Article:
4. #4
    TowerLadders Forever
    Firehouse.com Guest

    Post

    To me that is a big part of the problem,as was stated in the previous post I don't like to use my ears as a thermometer. Well what do we use as an indicator of when its time to get out but our senses. I to believe we are becoming to encapsulated in our gear and losing some of our senses. How do we know when its time to bail? Litch, how do you know when it's time to leave,what do you use as an indicator when your getting in to deep? I think experience plays the biggest part of when conditions are getting to bad,to new f/f put in situations without someone with more experience I can see your point of wearing a hood but at the same time how are you to laern when condition are getting bad. I do wear my hood around my neck if conditions start to get that bad I can always pull it up.

  5. #5
    jmk271
    Firehouse.com Guest

    Post

    Even though department policy is to wear your hood, I do not because I feel to encapsulated when wearing it. Really the only time I use it is when we are at another departments' training and they require it, or if it's really cold outside. Other than that, it stays inside of my helmet. If that makes me sound like I am crazy, then so be it. I want to be able to feel the heat. If I lose some skin on my ears, so what. I'd rather it be that than losing my ***.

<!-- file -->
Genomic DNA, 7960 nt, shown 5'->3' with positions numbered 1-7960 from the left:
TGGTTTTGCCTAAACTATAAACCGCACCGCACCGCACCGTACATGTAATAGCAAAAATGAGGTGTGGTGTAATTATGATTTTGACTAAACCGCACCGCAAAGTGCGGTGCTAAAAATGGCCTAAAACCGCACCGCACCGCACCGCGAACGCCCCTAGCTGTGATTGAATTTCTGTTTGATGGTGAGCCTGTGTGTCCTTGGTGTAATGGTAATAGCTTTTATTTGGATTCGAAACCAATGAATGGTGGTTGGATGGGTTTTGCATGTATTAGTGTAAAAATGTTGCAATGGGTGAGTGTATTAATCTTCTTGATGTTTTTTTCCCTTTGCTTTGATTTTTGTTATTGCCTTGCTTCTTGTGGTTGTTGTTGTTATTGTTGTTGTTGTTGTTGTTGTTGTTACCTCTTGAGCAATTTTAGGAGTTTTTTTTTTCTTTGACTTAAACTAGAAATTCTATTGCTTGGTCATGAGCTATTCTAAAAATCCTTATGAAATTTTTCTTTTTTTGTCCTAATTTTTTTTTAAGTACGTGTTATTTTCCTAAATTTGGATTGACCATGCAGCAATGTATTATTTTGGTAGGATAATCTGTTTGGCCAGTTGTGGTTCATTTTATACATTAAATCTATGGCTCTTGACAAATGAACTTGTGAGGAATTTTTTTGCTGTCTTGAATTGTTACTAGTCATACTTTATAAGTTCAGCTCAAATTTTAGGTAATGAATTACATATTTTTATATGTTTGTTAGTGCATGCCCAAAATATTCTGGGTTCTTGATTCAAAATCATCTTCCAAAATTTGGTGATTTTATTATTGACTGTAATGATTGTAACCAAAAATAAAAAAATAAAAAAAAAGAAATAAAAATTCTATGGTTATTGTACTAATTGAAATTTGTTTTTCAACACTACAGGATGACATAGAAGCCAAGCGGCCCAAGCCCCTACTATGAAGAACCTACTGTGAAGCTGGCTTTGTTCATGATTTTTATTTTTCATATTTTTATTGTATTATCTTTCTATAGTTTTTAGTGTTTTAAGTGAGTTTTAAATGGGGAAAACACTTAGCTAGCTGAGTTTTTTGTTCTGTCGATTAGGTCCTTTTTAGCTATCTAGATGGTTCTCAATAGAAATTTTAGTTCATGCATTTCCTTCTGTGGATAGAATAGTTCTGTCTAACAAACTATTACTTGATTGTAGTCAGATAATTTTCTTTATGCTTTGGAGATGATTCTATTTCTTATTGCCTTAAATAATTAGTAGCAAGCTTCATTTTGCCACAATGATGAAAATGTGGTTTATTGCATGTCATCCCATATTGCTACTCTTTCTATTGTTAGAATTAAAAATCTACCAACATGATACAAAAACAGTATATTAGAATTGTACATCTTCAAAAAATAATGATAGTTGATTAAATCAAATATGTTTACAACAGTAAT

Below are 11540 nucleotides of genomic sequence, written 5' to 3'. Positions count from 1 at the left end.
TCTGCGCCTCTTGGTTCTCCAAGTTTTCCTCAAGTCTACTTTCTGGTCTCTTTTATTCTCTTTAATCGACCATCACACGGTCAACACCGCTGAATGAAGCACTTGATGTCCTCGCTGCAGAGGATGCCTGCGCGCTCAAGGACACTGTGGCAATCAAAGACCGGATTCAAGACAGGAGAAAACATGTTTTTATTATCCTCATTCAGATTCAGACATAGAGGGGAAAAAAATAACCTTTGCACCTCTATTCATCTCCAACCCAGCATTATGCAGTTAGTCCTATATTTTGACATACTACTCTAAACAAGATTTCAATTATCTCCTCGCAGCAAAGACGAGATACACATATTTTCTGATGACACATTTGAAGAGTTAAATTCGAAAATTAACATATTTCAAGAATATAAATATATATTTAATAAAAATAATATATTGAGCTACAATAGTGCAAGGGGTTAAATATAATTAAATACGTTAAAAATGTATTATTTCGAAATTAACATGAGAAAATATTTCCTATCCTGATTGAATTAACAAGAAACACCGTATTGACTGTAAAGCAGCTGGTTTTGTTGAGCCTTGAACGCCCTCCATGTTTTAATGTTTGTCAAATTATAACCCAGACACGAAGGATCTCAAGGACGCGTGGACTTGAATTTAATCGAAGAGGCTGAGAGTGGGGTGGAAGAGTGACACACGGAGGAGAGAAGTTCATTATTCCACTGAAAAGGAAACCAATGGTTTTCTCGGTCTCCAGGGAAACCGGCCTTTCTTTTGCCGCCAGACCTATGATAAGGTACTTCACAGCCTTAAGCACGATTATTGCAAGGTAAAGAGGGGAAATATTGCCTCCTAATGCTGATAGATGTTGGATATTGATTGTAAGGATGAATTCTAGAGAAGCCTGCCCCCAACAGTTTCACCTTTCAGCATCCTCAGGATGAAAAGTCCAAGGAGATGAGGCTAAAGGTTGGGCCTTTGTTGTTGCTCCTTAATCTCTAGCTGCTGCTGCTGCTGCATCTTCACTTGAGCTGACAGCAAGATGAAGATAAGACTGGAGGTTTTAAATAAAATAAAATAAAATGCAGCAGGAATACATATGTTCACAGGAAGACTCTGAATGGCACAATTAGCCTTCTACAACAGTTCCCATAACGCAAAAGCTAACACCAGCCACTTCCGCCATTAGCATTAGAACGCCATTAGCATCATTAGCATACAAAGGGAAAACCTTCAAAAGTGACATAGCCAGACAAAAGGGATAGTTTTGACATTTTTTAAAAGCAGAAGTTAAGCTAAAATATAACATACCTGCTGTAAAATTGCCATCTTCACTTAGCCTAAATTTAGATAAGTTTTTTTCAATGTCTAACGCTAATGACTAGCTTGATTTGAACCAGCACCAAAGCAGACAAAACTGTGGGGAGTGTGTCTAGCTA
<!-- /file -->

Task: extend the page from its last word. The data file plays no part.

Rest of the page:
------------------
    JMK271
    ***Stay safe out there***
    ***These opinion(s) are my own, and not that of the department in which I serve***

  6. #6
    axman
    Firehouse.com Guest

    Thumbs down

    jmk271, not wearing you hood is not only dangerous for you but also for the crew that in the structure, I cant believe that your incident commander lets you get away with endangering your self and your crew like you do, your going to loose your a## the painful way.

    ------------------
    STAY SAFE ALL OF MY BROTHERS.

  7. #7
    Halligan84
    Firehouse.com Guest

    Post